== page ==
Date of Award
Master of Science in Computer Engineering
Department of Electrical and Computer Engineering
Kenneth M. Hopkinson, PhD
Networked communications play a crucial role in United States Armed Forces operations. As the military moves towards more network centric (Net-Centric) operations, it becomes increasingly important to use the network as effectively as possible with respect to the overall mission. This thesis advocates the use of a Network Tasking Order (NTO), which allows operators to reason about the network based on asset movement, capabilities, and communication requirements. These requirements are likely to be derived from the Air Tasking Order (ATO), which gives insight into the plan for physical assets in a military mission. In this research we illustrate the benefit of an NTO in a simulation scenario that centers on communication in a Combat Search and Rescue (CSAR) mission. While demonstrating the CSAR mission, we assume the use of the Joint Tactical Radio System (JTRS) for communication instead of current technology in order to mimic likely future communication configurations. Our premise is that the knowledge in an NTO can be used to achieve better CSAR missions and yield better decision-making opportunities to the mission commanders. We present a scenario that hinges on the transmission of a critical image update from the headquarters to the survivor in the context of a CSAR mission. We attempt to transmit the image with the aid of an NTO and then without the use of an NTO under high and low traffic loads.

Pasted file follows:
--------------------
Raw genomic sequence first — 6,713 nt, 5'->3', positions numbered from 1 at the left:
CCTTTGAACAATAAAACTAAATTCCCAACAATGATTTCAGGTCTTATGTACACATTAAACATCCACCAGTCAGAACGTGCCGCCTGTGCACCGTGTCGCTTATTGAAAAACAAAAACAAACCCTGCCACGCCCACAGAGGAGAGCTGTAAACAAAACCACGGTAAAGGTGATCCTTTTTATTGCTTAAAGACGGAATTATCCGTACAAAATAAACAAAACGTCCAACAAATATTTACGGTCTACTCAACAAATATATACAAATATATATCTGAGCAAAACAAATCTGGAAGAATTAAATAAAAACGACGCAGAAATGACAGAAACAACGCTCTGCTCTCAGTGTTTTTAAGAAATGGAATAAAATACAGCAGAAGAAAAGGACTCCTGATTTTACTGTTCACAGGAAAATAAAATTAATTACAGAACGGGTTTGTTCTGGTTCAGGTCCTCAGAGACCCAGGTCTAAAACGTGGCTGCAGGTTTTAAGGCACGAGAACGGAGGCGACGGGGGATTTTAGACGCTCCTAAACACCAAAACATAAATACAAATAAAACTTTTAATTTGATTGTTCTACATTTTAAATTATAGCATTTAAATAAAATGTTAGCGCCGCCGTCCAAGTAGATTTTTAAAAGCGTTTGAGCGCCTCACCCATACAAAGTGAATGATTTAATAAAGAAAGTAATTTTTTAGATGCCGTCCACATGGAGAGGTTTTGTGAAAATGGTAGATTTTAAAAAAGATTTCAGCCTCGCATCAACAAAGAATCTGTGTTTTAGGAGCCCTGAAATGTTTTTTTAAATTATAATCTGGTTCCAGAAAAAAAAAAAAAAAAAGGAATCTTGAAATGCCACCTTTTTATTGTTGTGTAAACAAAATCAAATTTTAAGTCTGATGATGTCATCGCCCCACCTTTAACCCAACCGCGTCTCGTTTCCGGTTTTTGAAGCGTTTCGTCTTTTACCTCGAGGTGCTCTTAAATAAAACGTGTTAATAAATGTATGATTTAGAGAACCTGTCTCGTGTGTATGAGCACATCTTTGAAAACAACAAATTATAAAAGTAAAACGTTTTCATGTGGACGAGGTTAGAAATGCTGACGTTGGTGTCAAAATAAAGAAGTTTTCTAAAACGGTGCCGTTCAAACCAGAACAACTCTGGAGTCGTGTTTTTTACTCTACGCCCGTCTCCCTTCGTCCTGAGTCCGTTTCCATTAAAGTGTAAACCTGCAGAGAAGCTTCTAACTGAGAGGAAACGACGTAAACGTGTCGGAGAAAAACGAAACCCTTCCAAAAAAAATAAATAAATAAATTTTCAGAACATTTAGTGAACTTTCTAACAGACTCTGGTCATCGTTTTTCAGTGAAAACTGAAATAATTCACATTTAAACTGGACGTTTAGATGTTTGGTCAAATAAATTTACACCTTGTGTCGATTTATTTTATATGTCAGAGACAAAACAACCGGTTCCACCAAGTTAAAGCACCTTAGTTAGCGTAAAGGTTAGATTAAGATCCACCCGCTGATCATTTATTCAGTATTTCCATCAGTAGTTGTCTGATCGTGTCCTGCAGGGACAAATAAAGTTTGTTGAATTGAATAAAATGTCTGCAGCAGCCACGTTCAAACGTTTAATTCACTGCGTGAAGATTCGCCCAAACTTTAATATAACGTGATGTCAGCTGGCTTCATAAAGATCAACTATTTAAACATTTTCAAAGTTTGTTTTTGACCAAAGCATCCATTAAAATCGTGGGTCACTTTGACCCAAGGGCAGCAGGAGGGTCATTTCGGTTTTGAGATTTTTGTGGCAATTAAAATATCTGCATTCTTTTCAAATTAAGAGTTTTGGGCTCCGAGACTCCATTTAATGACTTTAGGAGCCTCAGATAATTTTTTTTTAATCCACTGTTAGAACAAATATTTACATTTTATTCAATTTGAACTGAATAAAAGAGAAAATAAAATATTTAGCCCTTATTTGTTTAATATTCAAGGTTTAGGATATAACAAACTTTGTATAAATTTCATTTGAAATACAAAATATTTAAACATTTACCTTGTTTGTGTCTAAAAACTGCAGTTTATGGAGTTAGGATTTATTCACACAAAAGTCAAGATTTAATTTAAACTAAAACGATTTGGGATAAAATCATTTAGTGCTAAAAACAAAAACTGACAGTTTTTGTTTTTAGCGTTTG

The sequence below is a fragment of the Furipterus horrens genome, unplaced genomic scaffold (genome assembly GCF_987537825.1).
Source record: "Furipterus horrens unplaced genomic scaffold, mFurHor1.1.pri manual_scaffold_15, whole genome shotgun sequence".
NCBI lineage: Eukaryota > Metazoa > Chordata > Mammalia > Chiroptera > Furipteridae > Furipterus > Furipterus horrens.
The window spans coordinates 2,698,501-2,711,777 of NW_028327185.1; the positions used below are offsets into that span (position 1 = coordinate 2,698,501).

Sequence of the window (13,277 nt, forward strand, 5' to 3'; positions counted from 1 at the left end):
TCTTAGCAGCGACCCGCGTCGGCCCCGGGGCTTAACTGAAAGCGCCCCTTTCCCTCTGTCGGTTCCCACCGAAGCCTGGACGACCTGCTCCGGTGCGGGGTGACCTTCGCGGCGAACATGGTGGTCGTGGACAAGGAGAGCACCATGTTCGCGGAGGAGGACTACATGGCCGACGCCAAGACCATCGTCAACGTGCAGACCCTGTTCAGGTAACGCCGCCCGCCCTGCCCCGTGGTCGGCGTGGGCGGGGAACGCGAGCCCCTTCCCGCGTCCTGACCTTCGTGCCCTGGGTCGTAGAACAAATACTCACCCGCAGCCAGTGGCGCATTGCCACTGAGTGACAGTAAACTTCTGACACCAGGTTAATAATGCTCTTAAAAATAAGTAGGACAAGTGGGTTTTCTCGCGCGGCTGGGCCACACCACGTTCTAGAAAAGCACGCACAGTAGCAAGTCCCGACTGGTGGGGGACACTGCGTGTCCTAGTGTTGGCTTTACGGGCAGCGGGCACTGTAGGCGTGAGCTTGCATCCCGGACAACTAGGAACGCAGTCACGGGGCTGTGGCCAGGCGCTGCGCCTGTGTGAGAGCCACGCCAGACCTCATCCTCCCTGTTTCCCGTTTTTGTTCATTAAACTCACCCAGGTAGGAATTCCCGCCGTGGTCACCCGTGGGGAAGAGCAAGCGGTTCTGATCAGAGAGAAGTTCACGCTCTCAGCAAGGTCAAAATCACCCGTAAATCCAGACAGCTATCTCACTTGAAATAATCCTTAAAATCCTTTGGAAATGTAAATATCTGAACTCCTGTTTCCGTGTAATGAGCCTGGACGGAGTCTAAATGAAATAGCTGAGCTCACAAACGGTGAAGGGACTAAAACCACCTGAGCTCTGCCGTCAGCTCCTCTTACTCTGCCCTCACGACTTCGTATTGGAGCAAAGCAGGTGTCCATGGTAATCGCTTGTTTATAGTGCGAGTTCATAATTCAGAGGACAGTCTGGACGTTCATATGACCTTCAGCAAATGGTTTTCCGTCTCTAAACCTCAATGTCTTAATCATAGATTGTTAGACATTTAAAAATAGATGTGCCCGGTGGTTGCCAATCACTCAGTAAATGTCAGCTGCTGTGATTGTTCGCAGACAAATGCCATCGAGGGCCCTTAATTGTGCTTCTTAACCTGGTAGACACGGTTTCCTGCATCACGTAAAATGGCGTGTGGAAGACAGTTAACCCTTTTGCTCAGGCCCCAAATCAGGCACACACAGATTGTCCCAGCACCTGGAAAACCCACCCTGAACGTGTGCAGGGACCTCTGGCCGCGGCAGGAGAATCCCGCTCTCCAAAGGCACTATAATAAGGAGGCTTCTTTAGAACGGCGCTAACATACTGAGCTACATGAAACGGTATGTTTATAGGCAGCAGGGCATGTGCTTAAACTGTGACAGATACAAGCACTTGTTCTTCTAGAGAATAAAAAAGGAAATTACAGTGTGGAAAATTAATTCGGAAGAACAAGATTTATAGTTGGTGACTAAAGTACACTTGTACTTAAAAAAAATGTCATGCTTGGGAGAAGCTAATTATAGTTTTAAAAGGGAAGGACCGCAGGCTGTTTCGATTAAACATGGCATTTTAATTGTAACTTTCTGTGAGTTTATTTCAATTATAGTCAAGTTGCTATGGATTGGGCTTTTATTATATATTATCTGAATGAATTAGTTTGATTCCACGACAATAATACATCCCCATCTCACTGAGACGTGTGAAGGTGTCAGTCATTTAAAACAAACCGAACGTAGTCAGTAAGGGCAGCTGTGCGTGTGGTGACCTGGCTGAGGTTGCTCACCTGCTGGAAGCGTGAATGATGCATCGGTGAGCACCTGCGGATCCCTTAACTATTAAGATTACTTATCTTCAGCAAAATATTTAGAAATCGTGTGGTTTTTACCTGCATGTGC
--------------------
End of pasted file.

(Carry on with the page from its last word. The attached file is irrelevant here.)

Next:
DTIC Accession Number
Gocmen, Murat, "The Benefits of a Network Tasking Order in Combat Search and Rescue Missions" (2009). Theses and Dissertations. 2532.